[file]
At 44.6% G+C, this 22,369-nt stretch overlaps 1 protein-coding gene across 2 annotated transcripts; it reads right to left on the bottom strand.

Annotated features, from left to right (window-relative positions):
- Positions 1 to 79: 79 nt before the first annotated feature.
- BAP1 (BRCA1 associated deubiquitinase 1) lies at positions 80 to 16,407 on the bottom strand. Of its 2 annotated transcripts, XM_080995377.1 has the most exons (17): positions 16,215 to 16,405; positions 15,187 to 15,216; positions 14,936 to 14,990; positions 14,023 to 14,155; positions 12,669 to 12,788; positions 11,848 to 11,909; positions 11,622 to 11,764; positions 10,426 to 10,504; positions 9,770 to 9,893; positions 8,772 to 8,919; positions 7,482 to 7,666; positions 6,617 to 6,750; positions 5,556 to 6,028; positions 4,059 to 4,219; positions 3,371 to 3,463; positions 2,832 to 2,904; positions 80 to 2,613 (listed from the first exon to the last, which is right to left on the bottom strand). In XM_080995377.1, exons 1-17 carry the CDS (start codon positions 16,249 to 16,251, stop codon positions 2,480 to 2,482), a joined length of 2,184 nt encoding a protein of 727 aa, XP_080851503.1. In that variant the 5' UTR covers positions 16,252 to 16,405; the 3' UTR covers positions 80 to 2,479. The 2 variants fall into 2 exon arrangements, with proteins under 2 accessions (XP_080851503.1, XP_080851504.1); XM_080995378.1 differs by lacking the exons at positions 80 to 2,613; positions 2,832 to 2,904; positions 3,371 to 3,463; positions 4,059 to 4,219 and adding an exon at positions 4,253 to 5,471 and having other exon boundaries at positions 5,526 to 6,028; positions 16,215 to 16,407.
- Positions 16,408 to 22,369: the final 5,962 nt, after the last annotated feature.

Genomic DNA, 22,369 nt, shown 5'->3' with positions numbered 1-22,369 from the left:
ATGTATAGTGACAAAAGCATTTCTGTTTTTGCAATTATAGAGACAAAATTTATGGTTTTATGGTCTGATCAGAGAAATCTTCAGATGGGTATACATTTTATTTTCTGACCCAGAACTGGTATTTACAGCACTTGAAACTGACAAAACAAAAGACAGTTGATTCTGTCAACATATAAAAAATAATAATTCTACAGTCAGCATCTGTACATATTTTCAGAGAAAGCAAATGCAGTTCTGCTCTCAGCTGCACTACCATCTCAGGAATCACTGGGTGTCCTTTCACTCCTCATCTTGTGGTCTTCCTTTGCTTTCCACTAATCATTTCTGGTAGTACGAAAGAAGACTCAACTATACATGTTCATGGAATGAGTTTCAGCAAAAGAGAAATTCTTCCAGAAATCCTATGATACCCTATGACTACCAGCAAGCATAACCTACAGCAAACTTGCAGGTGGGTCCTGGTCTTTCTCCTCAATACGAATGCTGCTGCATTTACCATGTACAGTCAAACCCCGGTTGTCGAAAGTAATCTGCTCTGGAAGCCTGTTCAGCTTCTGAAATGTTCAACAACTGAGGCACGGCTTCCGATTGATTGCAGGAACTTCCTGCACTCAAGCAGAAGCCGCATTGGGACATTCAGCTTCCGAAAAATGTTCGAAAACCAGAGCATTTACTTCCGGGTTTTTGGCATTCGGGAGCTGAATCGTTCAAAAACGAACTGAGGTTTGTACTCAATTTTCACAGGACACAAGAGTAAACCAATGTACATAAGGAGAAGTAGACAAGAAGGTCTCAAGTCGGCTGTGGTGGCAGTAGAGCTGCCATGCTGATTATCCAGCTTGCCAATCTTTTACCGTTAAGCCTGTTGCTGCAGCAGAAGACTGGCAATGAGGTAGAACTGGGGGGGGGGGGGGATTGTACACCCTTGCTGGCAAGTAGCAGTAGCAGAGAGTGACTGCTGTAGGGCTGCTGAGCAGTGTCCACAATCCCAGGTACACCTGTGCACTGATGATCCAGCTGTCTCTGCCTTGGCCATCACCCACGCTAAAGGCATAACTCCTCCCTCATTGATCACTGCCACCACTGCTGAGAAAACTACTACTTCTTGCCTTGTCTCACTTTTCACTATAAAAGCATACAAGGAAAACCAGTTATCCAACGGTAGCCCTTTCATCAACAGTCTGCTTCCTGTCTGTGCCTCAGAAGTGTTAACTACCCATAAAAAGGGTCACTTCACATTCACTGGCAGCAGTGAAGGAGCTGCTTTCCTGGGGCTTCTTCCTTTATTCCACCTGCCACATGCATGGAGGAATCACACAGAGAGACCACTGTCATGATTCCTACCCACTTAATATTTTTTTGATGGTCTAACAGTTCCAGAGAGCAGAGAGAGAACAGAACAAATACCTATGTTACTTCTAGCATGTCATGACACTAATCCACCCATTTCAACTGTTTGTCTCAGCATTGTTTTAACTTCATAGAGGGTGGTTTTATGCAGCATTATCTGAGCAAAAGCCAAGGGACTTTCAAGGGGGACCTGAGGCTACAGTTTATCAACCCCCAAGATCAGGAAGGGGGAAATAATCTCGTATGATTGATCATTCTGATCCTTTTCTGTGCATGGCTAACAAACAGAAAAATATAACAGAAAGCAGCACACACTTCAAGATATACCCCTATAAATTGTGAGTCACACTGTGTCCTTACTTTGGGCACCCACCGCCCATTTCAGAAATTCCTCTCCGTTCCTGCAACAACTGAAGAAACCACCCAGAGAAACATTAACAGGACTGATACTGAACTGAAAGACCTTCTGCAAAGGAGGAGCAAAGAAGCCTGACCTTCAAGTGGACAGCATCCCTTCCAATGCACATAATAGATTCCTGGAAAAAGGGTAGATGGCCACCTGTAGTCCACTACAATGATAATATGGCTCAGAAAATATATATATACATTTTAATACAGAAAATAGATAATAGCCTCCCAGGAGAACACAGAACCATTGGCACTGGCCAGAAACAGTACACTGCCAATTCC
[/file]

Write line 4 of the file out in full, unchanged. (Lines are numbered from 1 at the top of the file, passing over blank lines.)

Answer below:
- BAP1 (BRCA1 associated deubiquitinase 1) lies at positions 80 to 16,407 on the bottom strand. Of its 2 annotated transcripts, XM_080995377.1 has the most exons (17): positions 16,215 to 16,405; positions 15,187 to 15,216; positions 14,936 to 14,990; positions 14,023 to 14,155; positions 12,669 to 12,788; positions 11,848 to 11,909; positions 11,622 to 11,764; positions 10,426 to 10,504; positions 9,770 to 9,893; positions 8,772 to 8,919; positions 7,482 to 7,666; positions 6,617 to 6,750; positions 5,556 to 6,028; positions 4,059 to 4,219; positions 3,371 to 3,463; positions 2,832 to 2,904; positions 80 to 2,613 (listed from the first exon to the last, which is right to left on the bottom strand). In XM_080995377.1, exons 1-17 carry the CDS (start codon positions 16,249 to 16,251, stop codon positions 2,480 to 2,482), a joined length of 2,184 nt encoding a protein of 727 aa, XP_080851503.1. In that variant the 5' UTR covers positions 16,252 to 16,405; the 3' UTR covers positions 80 to 2,479. The 2 variants fall into 2 exon arrangements, with proteins under 2 accessions (XP_080851503.1, XP_080851504.1); XM_080995378.1 differs by lacking the exons at positions 80 to 2,613; positions 2,832 to 2,904; positions 3,371 to 3,463; positions 4,059 to 4,219 and adding an exon at positions 4,253 to 5,471 and having other exon boundaries at positions 5,526 to 6,028; positions 16,215 to 16,407.